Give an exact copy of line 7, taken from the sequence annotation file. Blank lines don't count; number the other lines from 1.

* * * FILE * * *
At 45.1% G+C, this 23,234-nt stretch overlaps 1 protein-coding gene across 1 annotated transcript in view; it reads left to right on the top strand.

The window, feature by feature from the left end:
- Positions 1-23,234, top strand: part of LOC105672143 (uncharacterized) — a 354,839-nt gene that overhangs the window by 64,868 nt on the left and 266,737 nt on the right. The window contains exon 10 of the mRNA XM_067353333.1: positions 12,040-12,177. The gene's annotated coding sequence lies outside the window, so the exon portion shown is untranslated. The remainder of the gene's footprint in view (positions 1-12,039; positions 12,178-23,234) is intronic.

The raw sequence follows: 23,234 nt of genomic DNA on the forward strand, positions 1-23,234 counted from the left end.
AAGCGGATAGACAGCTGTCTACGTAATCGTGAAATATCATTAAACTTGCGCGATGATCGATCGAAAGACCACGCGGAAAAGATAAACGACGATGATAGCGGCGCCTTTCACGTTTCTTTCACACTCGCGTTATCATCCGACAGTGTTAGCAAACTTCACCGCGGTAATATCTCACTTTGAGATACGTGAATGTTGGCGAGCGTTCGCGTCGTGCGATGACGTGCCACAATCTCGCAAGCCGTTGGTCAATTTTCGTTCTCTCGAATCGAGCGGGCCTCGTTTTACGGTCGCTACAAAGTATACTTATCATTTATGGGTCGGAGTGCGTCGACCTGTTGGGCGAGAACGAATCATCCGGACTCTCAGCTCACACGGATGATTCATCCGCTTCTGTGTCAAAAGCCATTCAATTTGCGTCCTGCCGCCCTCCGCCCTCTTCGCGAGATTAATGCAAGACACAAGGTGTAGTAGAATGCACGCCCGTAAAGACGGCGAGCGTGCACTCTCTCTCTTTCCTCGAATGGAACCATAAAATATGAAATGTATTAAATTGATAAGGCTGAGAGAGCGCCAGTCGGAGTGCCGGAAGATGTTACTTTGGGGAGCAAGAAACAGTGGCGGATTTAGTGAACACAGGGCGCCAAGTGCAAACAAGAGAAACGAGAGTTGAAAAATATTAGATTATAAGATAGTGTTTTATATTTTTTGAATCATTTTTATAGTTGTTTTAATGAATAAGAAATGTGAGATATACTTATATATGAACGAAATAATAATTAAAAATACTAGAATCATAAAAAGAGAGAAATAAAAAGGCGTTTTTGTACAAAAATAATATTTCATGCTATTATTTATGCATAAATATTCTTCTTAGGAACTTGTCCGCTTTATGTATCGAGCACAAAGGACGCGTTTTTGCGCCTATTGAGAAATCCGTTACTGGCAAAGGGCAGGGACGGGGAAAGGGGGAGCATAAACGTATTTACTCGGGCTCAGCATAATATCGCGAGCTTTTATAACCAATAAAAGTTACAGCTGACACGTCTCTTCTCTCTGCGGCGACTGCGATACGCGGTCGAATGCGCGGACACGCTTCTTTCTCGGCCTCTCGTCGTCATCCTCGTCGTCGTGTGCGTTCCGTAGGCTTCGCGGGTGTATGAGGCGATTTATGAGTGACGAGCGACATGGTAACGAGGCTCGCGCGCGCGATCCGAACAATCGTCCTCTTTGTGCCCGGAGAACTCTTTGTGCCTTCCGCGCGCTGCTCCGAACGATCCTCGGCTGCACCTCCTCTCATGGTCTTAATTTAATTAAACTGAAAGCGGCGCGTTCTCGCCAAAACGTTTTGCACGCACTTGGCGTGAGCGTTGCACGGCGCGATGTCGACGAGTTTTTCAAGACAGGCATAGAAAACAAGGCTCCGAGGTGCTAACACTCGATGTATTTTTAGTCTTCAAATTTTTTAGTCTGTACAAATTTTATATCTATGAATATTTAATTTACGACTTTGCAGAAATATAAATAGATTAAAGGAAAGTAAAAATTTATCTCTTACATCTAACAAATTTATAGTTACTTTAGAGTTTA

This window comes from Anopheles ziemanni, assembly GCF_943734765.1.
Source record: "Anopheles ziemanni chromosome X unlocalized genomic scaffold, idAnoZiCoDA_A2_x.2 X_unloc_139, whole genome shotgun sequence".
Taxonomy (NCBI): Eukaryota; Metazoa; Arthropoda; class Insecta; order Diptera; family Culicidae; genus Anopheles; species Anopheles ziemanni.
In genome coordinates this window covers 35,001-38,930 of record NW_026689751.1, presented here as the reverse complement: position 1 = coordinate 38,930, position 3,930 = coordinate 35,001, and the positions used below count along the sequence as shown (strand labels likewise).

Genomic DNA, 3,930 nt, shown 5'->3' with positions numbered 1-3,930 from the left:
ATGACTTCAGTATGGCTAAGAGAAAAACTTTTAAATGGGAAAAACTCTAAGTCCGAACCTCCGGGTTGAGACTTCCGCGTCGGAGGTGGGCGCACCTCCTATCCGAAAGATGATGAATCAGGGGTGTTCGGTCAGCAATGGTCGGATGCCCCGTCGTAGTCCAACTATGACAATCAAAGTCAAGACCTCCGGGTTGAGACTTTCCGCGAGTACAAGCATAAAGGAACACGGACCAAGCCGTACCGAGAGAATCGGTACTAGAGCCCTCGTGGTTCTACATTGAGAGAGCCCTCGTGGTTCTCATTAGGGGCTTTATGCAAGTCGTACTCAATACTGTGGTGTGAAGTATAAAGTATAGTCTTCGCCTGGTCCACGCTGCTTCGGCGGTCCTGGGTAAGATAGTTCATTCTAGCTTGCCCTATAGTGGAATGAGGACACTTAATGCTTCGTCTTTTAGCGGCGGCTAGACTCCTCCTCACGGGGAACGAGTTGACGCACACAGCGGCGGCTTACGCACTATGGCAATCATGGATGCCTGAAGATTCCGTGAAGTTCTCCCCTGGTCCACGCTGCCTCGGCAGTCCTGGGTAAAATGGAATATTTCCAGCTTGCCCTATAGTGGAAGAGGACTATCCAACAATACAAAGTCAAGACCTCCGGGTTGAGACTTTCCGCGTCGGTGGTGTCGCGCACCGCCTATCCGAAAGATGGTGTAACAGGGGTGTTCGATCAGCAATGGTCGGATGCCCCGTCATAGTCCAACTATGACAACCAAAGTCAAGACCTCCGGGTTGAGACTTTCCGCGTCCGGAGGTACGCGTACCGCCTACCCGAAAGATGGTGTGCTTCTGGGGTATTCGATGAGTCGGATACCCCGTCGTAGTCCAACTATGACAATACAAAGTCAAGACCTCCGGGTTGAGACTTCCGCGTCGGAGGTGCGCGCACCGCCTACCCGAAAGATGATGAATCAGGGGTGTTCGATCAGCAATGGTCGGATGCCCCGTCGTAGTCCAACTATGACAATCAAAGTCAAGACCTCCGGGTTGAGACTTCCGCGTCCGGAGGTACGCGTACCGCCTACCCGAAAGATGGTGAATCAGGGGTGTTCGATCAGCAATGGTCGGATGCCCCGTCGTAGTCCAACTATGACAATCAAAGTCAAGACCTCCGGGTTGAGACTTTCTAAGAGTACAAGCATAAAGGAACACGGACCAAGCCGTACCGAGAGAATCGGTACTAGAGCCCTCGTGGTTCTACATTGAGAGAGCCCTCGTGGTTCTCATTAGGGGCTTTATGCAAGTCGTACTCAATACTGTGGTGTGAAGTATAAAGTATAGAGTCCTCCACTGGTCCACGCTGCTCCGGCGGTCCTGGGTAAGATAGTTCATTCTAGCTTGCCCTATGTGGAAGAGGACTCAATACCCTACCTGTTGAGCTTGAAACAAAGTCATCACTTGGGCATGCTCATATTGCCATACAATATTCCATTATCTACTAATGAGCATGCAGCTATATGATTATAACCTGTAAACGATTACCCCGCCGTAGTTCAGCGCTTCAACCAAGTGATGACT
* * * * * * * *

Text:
Source record: "Anopheles ziemanni chromosome X unlocalized genomic scaffold, idAnoZiCoDA_A2_x.2 X_unloc_139, whole genome shotgun sequence".